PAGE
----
Love is a delicious and vicious act. And it is devouring up its audience over in Little Italy. Hilarity never landed so well as it does with the inaugural production of a brand new company called Epic Productions Inc. Their debut show, I Love You, You’re Perfect, Now Change, is an uproarious hoot; a musical comedy that showcases the dysfunctions of love and marriage through a series of hilarious anecdotes and hysterical songs. Directed by company Co-Founder David Jennings, this series of rom-com vignettes with Book and Lyrics by Joe DiPietro and Music by Jimmy Roberts will touch your heart strings, tickle your funny bone, and open your eyes to the talent that a new company can bring to the Baltimore theatre scene.
Hosted graciously in the back of Ciao Bella, a major landmark restaurant of Charm City’s Little Italy, the new company is starting a “dinner theatre” trend with a meal offered through the restaurant before the show. The stage is intimate, no larger than a cabaret square or an open-mic section at a bar, but this quaint and cozy spacing is the perfect incubator for this particular musical. Performed with four actors, and very few costumes and prop, the audience is allowed to focus on the hilarity of the situations in which the characters find themselves as well as the through-line message of love thriving among dysfunction which is featured in the songs. The writing is comic, albeit in places corny, and makes for an easy night of good entertainment; perfect for the upcoming Hallmark-driven romance holiday.
Director David Jennings has a sharp eye for talent. Not only does he populate the production with four talented singers, but these performers understand the nuances of comedic acting and timing making this experience a delightful one. If this initial production is any indication, the company’s namesake is well chosen and fits the bill of entertainment to follow. The musical made its initial debut to the world in the mid 90’s but Jennings has made the appropriate adaptations to subtly infuse modern references into the show. While the dating video scene may appear outdated, his clear direction of the scene makes it feel poignant and modernly relevant despite its outmoded technology.
The scenes flow with a natural pacing; the music slides in and out of the performance, weaving its way into a story of sorts though the characters are ever-changing. Musical Director Charlotte Evans plays live keyboard with David Evans on the mandolin. These two live instruments are a charming and intimate touch to the performance that sets it above an ordinary production that would rely on pre-recorded music.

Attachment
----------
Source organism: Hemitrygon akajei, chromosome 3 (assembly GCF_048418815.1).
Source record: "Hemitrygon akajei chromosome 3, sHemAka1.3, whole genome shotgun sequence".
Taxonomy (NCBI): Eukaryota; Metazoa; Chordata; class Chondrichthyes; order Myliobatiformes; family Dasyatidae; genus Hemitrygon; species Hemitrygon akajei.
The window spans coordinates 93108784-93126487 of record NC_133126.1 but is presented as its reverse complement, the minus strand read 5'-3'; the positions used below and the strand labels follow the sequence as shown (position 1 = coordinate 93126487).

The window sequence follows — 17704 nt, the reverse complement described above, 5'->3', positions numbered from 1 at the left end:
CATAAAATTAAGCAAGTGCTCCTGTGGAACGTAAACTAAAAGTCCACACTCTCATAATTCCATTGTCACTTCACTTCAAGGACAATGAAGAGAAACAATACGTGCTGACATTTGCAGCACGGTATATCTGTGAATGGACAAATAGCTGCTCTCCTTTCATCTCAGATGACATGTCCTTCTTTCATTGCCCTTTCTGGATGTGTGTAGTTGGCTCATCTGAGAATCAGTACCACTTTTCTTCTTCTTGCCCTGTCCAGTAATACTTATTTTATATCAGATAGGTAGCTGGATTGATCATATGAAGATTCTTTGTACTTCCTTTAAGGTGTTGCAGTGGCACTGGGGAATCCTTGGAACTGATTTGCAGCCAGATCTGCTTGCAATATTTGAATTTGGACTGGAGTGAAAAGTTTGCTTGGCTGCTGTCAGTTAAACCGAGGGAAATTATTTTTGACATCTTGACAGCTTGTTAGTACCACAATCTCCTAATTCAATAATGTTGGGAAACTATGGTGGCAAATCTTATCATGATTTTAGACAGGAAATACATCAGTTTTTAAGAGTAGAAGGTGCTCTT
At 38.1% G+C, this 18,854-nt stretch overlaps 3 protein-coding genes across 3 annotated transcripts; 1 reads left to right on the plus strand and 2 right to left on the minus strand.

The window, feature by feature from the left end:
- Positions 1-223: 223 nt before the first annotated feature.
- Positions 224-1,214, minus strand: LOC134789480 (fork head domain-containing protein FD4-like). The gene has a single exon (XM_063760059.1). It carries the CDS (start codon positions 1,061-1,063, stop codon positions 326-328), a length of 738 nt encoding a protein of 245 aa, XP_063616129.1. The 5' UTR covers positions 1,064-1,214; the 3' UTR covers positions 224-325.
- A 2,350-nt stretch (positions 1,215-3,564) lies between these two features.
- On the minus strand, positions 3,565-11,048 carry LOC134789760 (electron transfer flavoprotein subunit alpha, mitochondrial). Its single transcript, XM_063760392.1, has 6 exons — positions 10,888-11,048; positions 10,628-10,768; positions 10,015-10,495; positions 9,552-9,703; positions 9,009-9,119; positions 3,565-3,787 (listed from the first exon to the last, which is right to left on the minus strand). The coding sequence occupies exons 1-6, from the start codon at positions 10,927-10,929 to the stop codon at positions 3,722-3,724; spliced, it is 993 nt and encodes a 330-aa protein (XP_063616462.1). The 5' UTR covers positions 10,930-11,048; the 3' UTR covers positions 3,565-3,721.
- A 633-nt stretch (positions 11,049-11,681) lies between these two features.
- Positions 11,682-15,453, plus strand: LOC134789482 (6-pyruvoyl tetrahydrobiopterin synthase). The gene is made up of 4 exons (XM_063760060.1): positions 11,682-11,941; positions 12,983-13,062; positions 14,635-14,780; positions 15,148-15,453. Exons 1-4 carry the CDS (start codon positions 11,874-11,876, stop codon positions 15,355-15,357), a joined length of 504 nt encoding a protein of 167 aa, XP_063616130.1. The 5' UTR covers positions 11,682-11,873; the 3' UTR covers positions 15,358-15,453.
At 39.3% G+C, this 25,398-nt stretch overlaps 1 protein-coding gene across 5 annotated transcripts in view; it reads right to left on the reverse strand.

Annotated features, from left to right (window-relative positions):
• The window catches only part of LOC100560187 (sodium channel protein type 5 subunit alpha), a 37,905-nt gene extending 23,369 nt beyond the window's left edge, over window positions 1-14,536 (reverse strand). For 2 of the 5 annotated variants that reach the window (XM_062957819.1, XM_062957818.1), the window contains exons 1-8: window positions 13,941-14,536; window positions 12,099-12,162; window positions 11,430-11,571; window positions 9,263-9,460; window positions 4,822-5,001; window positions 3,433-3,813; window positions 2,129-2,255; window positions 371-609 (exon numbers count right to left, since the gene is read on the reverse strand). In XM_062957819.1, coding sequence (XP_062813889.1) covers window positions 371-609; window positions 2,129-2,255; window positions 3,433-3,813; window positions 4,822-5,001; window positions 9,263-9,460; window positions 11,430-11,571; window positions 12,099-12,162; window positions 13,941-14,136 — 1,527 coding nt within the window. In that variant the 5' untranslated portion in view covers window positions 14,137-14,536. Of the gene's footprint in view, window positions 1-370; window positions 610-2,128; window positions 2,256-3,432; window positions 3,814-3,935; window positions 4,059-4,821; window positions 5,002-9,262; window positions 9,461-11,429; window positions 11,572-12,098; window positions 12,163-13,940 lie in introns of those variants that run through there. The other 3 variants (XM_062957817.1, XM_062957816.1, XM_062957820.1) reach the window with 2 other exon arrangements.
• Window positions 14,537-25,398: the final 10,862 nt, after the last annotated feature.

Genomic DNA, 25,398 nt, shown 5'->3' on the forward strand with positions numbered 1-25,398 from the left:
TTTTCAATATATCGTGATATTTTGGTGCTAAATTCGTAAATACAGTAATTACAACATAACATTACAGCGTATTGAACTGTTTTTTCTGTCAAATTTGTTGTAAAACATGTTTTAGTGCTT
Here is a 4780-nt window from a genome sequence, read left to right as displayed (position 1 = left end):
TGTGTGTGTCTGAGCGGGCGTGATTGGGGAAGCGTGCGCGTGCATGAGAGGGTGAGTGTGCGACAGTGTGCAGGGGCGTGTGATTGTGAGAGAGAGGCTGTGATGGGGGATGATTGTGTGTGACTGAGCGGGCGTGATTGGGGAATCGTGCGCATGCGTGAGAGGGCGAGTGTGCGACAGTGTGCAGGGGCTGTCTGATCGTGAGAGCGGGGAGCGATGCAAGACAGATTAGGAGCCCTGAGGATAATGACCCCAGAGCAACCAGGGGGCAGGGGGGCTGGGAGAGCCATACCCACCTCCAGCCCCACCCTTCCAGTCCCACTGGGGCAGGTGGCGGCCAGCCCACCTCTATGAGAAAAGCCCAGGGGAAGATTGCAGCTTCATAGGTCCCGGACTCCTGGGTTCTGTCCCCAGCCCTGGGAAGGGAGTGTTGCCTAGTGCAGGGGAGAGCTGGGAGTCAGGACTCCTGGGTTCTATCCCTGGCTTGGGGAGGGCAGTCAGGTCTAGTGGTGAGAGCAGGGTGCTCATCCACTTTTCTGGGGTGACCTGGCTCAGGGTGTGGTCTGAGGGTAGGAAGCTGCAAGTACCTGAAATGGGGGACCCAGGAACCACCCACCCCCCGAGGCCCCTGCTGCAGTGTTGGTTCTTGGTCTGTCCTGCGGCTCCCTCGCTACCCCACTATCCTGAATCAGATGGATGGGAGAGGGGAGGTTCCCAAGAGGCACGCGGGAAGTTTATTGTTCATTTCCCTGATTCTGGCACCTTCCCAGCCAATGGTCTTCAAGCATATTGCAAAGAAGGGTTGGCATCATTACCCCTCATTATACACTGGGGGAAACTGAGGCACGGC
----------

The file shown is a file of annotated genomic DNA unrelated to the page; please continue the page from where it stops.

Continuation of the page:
Evans’ displays a mastery of techniques with the performers as well as she blends harmonies, produces quality sound from the actors without artificial amplification, and creates a warm welcoming sound in all of the ensemble pieces. Evans has a way with music, as evidenced throughout the production but particularly with the difficult trio number “Waiting.” Giving all three of the featured performers in this number their chance to shine and then quickly blending them back into harmonic perfection is an indication of her musical prowess.
Though there is scant room for dancing, Choreographer and company Co-Founder Jamie Eacker makes her presence felt in little snippets featured throughout. There is a hint of a waltz or a nod to a tap routine featured in the performers’ bodies that represents the dance element of the performance. Eacker does imbue “Marriage Tango” with actual tango moves despite most of them being performed solo and these are delivered cleanly in the limited stage space.
A quarter of exceptionally talented performers comes together to provide an exceptional night of musical entertainment. While most of the sketches and numbers are for pure comic enjoyment, there is a number or two that has a heavy and wistful emotional gravity to it and when those numbers arise, these performers carry that shift gracefully. Powerful ensemble sound resonate through numbers like “Cantata for a First Date” and the quartet’s ability to clearly sing their own parts without jumbling into chaos during “On the Highway of Love” is astonishing.